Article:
Alhamra Cultural Complex looked surreal amidst decorative lights, as performances varying from enthralling Uzbek dances to hilarious slapstick performances by the Wall Street Theatre, Indian theatre and Ajoka’s theatre heightened activity at the Rafi Peer World Performing Arts Festival on Monday night.
The Uzbek camp in particular was jam-packed with spectators who were completely enthralled by the dance performances. The Uzbek dance titled ‘Sonata’ was the most attractive feature of the festival. The performers, clad in stunning vibrant dresses, had the crowds up on their feet as they executed impressive dance sequences. The audience enthusiastically cheered the dance titled ‘Africa’ and was full of praise for the young performers. The other dance themes ‘Youth of Uzbekistan’, ‘Temple of love’, and ‘ Slow Waltz’ were unique in style and received the same praise from the audience as ‘Africa’ had received.
The Wall Street Theatre gave a rather unexpected performance. The artists with slicked back hair walked onto the stage as perfect gentlemen, neatly dressed in suits, wearing horn-rimmed spectacles and sock suspenders. The thought that the performance would be serious proved wrong as the group delivered one of the most hilarious performances ever seen in Pakistan. The show caught the audience off-guard with its bizarre antics as performers combined dialogue with acrobats to create a witty show.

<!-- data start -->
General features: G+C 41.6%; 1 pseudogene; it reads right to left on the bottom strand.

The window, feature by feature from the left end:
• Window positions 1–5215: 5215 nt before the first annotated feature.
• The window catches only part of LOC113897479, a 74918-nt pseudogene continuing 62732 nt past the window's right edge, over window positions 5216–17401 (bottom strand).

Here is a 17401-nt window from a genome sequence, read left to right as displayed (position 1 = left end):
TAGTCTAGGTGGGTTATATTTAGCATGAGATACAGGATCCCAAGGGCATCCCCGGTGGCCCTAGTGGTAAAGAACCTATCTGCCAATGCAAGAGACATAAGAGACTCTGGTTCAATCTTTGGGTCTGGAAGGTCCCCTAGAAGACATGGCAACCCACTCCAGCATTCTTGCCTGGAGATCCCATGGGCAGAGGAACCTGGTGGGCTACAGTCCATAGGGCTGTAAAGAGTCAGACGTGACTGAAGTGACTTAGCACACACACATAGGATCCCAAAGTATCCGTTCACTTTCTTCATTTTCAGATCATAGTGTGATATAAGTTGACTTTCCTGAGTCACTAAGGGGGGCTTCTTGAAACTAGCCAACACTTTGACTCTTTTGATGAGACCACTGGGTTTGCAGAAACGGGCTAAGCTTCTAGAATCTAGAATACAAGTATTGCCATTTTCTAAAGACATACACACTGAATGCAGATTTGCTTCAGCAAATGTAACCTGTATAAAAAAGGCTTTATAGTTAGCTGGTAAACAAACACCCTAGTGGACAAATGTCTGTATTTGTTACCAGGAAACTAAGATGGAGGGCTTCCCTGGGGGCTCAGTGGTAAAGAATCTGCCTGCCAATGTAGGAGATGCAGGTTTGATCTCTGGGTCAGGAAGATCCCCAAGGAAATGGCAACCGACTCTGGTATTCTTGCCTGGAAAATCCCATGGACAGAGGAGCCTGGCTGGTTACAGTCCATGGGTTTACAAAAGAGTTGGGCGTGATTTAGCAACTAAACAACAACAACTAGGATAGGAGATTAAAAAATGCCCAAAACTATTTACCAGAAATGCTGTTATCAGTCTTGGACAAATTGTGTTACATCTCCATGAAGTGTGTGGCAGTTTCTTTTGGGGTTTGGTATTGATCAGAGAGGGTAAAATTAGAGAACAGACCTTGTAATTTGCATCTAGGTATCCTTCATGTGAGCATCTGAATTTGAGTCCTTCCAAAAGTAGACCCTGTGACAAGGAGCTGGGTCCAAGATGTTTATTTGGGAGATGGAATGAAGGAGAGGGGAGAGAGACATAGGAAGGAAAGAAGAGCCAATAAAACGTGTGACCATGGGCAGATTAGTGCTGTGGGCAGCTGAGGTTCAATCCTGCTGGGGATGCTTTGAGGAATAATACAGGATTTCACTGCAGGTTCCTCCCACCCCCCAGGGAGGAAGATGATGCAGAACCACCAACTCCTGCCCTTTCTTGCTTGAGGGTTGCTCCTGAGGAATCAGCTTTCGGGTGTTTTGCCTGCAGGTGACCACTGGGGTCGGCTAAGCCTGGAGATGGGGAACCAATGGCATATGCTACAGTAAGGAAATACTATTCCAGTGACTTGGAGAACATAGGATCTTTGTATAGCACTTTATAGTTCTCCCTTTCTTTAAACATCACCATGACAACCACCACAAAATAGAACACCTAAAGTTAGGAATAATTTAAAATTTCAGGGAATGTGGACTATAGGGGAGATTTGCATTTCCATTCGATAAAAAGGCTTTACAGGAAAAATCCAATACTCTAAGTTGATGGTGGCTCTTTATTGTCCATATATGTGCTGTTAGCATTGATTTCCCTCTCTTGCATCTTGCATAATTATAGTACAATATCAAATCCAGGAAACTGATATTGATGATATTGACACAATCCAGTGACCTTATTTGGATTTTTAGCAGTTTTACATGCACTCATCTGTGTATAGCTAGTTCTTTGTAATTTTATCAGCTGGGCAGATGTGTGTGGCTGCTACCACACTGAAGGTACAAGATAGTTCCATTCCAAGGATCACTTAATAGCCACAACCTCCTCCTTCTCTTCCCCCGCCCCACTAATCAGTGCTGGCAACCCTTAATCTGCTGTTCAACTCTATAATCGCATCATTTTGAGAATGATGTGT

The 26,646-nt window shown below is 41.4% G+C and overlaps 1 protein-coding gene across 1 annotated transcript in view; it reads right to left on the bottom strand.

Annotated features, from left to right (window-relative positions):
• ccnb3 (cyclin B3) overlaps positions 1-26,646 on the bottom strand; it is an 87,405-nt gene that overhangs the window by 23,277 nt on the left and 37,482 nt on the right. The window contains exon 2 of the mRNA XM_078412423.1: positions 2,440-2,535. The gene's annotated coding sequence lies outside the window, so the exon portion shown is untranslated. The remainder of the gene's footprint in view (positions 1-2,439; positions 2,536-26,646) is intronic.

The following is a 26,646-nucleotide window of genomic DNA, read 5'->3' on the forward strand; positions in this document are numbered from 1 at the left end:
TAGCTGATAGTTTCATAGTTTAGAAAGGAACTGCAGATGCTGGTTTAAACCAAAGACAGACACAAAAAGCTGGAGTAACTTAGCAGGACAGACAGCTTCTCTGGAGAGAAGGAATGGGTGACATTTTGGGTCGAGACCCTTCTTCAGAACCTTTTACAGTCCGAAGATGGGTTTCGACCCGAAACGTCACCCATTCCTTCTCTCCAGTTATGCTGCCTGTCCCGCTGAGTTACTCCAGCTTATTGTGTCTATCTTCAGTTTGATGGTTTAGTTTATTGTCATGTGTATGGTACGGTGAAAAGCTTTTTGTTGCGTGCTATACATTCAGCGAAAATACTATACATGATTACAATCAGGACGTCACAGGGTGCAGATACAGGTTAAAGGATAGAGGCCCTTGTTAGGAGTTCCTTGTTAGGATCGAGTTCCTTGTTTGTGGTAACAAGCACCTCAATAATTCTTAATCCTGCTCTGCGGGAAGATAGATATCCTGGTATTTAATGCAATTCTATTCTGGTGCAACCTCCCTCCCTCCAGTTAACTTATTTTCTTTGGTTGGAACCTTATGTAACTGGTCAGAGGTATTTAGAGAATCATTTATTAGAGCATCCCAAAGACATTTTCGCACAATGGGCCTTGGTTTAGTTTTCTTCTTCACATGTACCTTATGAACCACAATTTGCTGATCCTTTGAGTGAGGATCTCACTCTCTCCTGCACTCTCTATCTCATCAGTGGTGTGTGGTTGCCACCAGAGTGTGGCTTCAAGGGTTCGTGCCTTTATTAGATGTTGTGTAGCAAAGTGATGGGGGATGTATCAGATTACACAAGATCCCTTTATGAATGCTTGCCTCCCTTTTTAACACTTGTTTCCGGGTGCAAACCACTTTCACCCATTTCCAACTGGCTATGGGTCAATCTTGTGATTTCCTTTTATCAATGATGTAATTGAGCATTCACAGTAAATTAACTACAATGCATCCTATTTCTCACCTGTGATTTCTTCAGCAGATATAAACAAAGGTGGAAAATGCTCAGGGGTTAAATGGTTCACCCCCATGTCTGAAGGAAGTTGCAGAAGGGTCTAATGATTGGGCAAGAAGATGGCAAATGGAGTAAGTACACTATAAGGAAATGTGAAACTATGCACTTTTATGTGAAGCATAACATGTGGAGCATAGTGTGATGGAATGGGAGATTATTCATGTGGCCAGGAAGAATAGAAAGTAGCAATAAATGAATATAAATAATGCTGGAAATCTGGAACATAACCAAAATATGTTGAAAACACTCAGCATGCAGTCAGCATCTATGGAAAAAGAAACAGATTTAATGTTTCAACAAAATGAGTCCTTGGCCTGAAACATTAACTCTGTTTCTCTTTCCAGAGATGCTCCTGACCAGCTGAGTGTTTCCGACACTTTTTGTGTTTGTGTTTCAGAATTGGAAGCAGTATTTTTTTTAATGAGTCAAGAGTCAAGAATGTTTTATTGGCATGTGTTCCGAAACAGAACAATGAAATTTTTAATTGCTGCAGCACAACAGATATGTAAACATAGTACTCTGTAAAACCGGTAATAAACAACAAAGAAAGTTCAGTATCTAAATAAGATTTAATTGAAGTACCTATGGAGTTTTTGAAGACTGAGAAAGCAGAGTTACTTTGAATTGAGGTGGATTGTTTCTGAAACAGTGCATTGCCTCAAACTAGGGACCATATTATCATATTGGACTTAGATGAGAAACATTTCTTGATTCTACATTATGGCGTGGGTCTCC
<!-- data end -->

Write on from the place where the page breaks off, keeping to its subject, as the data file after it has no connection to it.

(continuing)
Ajoka, a local theatre, staged their play ‘Marya Hoya Kuta’. The 50-minute play revolved around the irresponsible attitudes of people and the need for social change. The play was the first ever by writer Shahid Nadeem and was directed by Madeeha Gauhar.
The Indian theatre performed ‘Nipa Rang Mandli’ which was also impressive. The play opened with a comical debate between a saint and his disciple. The two are poised against each other from the very start, as both adopt opposing philosophical points of view.
The Euro Theatre Central Bonn Germany held a performance ‘Raaz and Niaz’. The play was a German adaptation of original romantic comedy ‘Raaz au Niaaz’ by Rafi Peer. Yasmina Chehil performed the character ‘Raaz’ and Andrea Kunz performed ‘Niaaz’. Set on a houseboat at a river in the Kashmir valley, the writer Niaaz surprises the young Raaz when he steals a letter. There is an enigmatic aura about Raaz and the play kicked off with Niaaz trying his best to extract the letters from the mischievous yet strong-willed Raaz in the most chivalrous and charming manner. The play revolves around the chemistry that subtly develops between the two through a volley of witty repartee and mischief. The unconventional aspect was the manner in which a local play with its eastern setting and get-up was performed with a strong foreign element. The play was presented with natural and spontaneous humour, but in some places it was evident that the foreign performers could not relate to the eastern concepts of romance.
The festival also featured plays such as ‘Puppet’ by Farooq Qaiser, ‘Folk Night’, and two plays by the Rafi Peer Theatre, ‘Patay Khan’ and ‘Magic Paint Brush’. Sumaira Malik, the state minister for Tourism, was also present at the shows.